I had no frickin idea what to write about this week and several topics came to mind. At first, I was going to write this heavy topic about history and how it can teach us valuable lessons if we’d only let it do that for us. But, I didn’t want to get all maudlin on everyone. I could not bring myself to talk about the school shooting in Florida, it saddens me too greatly.
So….instead I decided to talk about how I’ve been wondering lately how many more books I really have in me and whether I can truly as I’ve said before call myself a real author.
My 10th book, Unconventional Lovers, came out on January 24th and has thankfully received almost 100% positive reviews on both Goodreads (which I affectionately call Meanreads sometimes) and Amazon. My next book is a combined project with Ali Spooner, called Free to Love, and is currently on pre-sale. That’s 11 published novels and yet I am in my third year of recorded losses as an author on my tax return.
So…guess what I did? I looked up the IRS standards for hobby versus a business. I wanted to know if I can legitimately call myself a real author. The initial search revealed something I had vaguely heard about. The IRS has a general rule of thumb regarding how long a business can claim a loss. Apparently, I would need to make a profit in 3 out of the first 5 years in business.
There are of course other factors such as:
- You carry on the activity in a businesslike manner, (Do you think all the swearing I do in blogs counts against me?);
- The time and effort you put into the activity indicate you intend to make it profitable, (Sheesh how much time can a person hang out on FB, surely I meet this)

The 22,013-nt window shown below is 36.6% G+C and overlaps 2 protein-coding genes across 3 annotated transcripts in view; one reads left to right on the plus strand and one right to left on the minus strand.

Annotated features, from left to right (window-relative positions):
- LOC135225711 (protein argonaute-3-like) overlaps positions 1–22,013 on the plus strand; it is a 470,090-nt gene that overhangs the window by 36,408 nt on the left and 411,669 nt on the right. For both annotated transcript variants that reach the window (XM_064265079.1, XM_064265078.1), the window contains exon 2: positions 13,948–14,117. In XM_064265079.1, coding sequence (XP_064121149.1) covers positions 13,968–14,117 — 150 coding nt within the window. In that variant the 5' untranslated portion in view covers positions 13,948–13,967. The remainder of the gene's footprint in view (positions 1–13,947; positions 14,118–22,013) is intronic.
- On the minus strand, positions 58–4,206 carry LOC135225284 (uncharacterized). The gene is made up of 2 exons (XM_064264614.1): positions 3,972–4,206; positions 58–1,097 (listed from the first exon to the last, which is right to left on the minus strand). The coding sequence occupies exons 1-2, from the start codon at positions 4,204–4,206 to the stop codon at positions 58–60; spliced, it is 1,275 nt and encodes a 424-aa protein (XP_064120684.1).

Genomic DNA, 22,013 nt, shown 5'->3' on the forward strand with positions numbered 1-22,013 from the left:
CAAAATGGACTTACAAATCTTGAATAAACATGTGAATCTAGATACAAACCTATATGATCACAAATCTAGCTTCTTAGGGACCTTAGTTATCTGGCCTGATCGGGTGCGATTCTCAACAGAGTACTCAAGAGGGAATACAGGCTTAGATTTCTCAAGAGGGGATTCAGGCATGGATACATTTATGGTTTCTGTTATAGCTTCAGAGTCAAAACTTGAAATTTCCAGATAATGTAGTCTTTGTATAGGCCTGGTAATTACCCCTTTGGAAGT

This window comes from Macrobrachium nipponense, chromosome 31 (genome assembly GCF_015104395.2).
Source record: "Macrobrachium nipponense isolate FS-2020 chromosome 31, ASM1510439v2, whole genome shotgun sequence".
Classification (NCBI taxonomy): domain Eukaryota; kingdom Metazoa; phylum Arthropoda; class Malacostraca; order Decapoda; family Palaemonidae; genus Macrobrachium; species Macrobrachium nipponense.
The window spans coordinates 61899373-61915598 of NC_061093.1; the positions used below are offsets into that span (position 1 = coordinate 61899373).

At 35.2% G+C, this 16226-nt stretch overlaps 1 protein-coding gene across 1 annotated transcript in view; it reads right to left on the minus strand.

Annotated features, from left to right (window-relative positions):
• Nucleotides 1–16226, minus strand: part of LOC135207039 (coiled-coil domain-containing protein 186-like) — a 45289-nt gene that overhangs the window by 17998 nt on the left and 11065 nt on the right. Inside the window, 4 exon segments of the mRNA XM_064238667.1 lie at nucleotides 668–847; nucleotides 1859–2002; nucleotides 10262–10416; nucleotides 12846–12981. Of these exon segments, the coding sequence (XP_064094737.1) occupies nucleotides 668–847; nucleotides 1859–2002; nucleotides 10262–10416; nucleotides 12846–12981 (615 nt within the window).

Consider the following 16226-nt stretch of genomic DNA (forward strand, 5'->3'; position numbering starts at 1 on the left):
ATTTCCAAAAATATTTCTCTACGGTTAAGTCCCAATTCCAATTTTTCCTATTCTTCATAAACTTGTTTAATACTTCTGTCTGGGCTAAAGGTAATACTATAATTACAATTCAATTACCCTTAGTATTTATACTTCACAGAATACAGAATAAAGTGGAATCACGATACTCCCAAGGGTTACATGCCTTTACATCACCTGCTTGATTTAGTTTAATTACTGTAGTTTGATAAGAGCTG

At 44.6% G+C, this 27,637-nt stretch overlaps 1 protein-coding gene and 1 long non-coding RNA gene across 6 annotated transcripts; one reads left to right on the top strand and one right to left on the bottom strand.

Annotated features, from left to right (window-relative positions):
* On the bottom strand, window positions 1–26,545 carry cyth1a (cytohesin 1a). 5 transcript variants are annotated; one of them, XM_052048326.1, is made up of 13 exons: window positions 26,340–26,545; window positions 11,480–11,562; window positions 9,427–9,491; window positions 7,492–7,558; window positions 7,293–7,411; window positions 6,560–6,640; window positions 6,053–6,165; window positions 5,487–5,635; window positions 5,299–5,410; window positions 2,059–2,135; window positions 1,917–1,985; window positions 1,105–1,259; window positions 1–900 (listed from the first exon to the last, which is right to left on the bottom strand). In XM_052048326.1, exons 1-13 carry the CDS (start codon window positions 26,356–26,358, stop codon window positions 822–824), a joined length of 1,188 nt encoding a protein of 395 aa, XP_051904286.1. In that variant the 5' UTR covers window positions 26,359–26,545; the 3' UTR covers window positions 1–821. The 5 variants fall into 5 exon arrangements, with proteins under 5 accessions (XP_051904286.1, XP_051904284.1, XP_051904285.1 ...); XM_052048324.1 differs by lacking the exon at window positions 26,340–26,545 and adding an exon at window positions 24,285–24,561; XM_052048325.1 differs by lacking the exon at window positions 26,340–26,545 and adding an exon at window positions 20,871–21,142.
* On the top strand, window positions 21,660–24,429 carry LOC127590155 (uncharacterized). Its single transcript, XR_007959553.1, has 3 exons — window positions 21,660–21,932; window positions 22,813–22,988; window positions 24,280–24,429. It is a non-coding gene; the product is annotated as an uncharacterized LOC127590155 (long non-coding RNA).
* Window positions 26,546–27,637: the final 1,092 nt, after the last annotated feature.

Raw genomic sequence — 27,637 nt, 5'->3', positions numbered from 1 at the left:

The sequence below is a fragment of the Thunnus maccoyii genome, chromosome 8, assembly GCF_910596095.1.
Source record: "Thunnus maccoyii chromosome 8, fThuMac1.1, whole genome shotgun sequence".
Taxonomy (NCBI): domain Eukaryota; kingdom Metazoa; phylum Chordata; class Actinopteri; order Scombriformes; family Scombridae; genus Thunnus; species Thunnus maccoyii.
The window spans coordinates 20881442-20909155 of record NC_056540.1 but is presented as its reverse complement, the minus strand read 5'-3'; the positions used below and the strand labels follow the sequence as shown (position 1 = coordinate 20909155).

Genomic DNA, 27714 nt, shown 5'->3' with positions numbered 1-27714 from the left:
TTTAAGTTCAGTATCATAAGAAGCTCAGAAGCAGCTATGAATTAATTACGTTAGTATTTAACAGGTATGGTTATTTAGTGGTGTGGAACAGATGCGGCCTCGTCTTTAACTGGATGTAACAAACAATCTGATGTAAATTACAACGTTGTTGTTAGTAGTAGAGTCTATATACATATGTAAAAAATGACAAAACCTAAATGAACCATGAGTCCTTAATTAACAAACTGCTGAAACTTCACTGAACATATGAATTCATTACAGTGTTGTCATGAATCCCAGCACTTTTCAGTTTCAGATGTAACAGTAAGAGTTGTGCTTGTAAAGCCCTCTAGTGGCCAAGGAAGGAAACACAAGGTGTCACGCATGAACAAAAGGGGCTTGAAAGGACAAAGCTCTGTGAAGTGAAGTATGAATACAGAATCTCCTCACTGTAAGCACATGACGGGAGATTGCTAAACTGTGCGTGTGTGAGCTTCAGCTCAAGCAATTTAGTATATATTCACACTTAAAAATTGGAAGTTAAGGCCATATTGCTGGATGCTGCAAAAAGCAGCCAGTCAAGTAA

- You depend on income from the activity for your livelihood, (Snort…not bloody likely!);
- Your losses are due to circumstances beyond your control (or are normal in the start-up phase of your type of business), (Can I claim limited talent for the craft?);
- You change your methods of operation in an attempt to improve profitability, (Recently added Instagram and Tumbler…does that count?);
- You were successful in making a profit in similar activities in the past, (Seriously? Don’t you think if I’d tried before and tanked, I’d throw myself in the fire again?);
- The activity makes a profit in some years, and how much profit it makes, and (Not even close!);
- You can expect to make a future profit from the appreciation of the assets used in the activity. (I think this means my backlog and uh, nope don’t anticipate that happening!).
Well…shit, I thought. I’m toast. Then I dug a little further and guess what? Authors and artists, in general, aren’t supposed to make money. There was a court case that established we can lose money for several years without the risk of being labeled a hobbyist. In August of 2013, in Gullion vs IRS, the Court recognized that it takes longer to achieve success in the arts than in other fields. He had seven years of losses before making a small profit in his 8th year. So….I figure I have 4 more years before I have to stop referring to myself as an author!
Of course, y’all can help me stay a real author, just buy my books so I can turn a profit before my 7-year timeframe expires! He he he…it was worth a try! But seriously, feel free to check out my books, all of them have gotten consistently positive reviews with only a few bad ones to keep it all real ya know!
Proud to be an Affinity Rainbow Publications author!